By Dr Rohit Arora
Long term wellbeing of an individual is an amalgamation of several variables that are often connected or disparate from each other. We know diet, physical exercise and sleep have a direct bearing on the health of a person, but little is known about the critical role that immunity plays during infancy and beyond, especially during the first 1000-day period, which if ignored can exacerbate the health foundation of an individual.
By definition, the first 1,000 days (F1000D) is the period marked from the time of conception until the child is two years old. During this period, there is rapid development of the brain and immune system of the baby. Poor immunity also has a direct impact on the brain development and hence adequate nutrition to build strong immunity and therefore prevent infections becomes imperative. A fortified immune system becomes a pivot in ensuring healthy growth during this period.
Gut – the new immune organ
The human gut plays a dual role in the body. We normally associate gut with digestion, and absorption of food and elimination of waste but it also has a pivotal role in cementing the immunity of an individual. About 70-80 per cent of the immune cells are located in the gut, making it the largest immune organ and the primary line of defence against pathogens.
Human gut is host to a plethora of ‘microbiota’. The gut microbiota is made up of beneficial, harmless and harmful microorganisms, which includes bacteria, fungi and viruses. It was believed that the gut is sterile when the baby is inside the womb and the bacteria colonises human gut right during and after birth. The bacteria which colonises the gut post-birth squarely impact the gut immune system.
The beneficial bacteria acquired during the birthing process aid in reducing the pH of the gut leading to the decimation of pathogenic bacteria along with promoting the growth of good bacteria.
How to cement the infant gut?
We all know that infants are born with an immature immune system due to limited exposure to antigens in the womb. After birth, a baby is fed breast milk which acts as a source of complete nutrition for the infant. That’s why, WHO recommends exclusive breastfeeding for up to six months of age and to continue breastfeeding until two years of age and beyond with timely introduction of complementary feeds.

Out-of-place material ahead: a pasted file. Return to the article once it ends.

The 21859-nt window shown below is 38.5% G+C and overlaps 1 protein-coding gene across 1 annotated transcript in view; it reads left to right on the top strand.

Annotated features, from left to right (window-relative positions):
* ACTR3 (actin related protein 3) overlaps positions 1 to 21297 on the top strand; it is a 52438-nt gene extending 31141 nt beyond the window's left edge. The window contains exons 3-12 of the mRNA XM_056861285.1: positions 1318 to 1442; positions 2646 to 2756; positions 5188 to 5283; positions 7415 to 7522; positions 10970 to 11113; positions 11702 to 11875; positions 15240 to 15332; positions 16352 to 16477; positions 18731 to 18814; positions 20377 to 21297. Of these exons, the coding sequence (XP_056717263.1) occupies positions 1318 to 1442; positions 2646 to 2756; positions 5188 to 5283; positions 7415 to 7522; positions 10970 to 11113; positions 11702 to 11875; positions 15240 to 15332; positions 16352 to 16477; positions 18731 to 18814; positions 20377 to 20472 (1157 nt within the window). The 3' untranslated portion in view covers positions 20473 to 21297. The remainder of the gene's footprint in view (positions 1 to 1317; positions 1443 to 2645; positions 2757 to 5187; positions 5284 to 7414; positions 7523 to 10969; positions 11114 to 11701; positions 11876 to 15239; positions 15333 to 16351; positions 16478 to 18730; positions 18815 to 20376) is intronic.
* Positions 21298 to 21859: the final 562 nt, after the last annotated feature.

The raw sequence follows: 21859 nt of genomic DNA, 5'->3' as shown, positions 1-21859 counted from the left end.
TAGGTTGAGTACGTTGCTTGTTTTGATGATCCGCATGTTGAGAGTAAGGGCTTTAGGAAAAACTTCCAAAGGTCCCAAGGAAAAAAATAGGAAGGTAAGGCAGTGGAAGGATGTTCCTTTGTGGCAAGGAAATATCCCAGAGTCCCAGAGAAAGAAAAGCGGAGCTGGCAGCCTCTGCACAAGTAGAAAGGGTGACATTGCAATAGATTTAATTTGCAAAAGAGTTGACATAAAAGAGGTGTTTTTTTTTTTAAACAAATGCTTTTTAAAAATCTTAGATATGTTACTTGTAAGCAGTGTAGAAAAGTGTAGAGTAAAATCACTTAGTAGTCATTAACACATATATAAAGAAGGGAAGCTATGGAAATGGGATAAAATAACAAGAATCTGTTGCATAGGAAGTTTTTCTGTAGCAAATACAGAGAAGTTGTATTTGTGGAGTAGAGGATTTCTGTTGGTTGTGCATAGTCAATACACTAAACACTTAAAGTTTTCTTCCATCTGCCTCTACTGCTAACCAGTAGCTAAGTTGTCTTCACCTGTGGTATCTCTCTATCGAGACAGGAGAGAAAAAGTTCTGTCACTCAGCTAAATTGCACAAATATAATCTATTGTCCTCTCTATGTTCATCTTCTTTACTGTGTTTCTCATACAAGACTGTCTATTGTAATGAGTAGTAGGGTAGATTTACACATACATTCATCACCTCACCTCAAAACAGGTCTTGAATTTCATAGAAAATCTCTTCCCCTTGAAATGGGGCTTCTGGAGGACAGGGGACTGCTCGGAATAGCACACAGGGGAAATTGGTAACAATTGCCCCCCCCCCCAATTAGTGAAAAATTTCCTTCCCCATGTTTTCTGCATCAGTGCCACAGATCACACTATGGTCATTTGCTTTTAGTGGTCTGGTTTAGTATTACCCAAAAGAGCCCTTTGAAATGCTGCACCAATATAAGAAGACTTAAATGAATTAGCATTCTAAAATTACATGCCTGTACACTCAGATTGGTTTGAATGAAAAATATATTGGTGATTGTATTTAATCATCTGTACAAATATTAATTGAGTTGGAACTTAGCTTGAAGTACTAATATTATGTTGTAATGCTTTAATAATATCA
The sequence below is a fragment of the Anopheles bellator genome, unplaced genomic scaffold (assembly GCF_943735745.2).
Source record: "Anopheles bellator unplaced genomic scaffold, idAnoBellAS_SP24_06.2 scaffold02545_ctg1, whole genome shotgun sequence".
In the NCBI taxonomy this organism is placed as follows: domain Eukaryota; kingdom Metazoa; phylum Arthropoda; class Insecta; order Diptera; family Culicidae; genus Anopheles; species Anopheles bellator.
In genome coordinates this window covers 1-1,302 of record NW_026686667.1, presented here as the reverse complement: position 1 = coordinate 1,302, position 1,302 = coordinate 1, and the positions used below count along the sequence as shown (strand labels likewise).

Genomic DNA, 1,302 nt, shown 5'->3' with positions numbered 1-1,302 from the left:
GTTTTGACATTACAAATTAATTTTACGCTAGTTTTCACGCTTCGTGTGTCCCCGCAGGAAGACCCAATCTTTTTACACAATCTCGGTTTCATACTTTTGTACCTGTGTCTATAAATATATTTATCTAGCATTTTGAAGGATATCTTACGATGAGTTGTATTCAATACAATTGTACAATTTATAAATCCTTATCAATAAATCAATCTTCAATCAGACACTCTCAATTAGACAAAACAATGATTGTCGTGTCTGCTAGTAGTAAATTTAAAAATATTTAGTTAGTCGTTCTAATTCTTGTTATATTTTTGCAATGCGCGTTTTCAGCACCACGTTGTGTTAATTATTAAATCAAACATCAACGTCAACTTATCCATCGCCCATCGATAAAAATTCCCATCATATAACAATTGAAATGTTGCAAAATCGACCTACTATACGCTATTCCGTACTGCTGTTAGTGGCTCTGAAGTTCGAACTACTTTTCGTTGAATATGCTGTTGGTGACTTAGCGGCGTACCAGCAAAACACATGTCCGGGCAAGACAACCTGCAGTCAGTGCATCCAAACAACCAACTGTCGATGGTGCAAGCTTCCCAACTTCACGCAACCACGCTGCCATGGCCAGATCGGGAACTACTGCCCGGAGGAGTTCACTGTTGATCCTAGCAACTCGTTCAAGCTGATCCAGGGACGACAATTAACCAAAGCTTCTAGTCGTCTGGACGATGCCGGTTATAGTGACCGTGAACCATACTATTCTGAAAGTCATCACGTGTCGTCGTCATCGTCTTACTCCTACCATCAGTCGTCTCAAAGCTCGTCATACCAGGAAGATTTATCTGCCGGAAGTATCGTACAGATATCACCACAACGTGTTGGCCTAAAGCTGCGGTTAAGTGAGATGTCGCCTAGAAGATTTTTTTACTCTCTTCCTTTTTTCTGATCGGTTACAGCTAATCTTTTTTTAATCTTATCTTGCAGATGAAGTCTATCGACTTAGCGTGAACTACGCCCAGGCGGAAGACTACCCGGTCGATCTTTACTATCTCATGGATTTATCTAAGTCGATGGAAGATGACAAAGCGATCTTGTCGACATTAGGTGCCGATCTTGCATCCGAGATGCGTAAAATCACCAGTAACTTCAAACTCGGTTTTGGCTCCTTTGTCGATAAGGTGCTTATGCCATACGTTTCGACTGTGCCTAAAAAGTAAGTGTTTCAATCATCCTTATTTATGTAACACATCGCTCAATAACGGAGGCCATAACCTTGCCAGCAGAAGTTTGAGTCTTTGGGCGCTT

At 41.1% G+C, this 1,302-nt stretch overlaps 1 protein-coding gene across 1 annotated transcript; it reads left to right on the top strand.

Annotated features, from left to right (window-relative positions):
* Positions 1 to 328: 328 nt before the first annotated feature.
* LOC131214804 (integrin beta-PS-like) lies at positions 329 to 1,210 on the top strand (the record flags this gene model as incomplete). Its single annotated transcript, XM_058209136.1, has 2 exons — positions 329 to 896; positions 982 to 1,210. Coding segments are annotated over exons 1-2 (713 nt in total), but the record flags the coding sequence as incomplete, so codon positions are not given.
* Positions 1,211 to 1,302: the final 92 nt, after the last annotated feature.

There are components in human milk that help build gut health and immunity. Breast milk contains components that both actively and passively modify the immune system of an infant. One such component is oligosaccharides. After carbohydrates (lactose) and fats, oligosaccharides are the third largest component of breast milk (even more than proteins). It is speculated that there are over 1000 oligosaccharide structures present in breast milk of which till date only about 200 structures have been identified.
Oligosaccharides cannot be digested by the enzymes present in the mouth, stomach and small intestine and hence pass undigested to the large intestine wherein it acts as a food for the good intestinal microbiota and helps it grow thereby rendering a prebiotic effect.
In infants, it helps promote growth of organisms such as Bifidobacteria (bifidogenesis) and lactobacilli which in turn helps Inhibit the adherence of pathogenic/harmful organisms to the intestinal wall thereby preventing the pathogen from entering into the bloodstream and causing infection. Consumption of oligosaccharides by these beneficial bacteria also changes the intestinal environment by turning it the right shade of acidic. This acidic environment is much needed as it further promotes the growth of good bacteria, inhibits bad bacteria and thus reduces infections and associated illnesses. Apart from human milk, traces of prebiotics have been found in goat and donkey’s milk. Bovine milk is a poor source of prebiotic oligosaccharides. However, as per WHO, these other sources of milk are not advised to be consumed in case of infants, until one year of age.
So, to enhance immunity of the gut, prebiotics which are non-digestible dietary fibre that help as it affects the host by selectively stimulating the growth or activity of a limited number of bacteria in the colon can be taken from external sources as well. e.g. inulin, acid oligosaccharides, Fructo-oligosaccharides (FOS), Galacto-oligosaccharides (GOS). Among these, the most studied prebiotic is the combination of Galacto-oligosaccharides and Fructo-oligosaccharides (GOS & FOS) in the ratio of 9:1. The combination of scGOS/lcFOS (9:1) mimics the oligosaccharides present in human milk due to their high galactose content, varying chain length and molecular weight distribution.
There are about 30 clinical studies and 55 publications in international peer reviewed journals on the beneficial effects of GOS & FOS. These studies reveal that the combination of GOS & FOS in the ratio of 9:1 increases the count of beneficial organisms especially bifidobacteria and lactobacilli in the gut, reduce the incidence of respiratory infections commonly presenting with cough, cold, and fever and reduction of gut infections which causes diarrhea and other infections.
A diet enriched with prebiotics is one of the best ways to cement the immunity of children, especially infants. Mother’s milk is the best source of prebiotics for infants but if a mother is unable to breastfeed her child, a formula milk that is enriched with appropriate concentration and ratio of prebiotics may be taken in consultation with the pediatrician. To ensure that the child’s immunity isn’t compromised, a formula with GOS: FOS in 9:1 ratio helps since it mimics the prebiotic oligosaccharides present in breast milk.
(The writer is Clinical Director & Head – Neonatology, Apollo Cradle, Gurgaon.)
📣 The Indian Express is now on Telegram. Click here to join our channel (@indianexpress) and stay updated with the latest headlines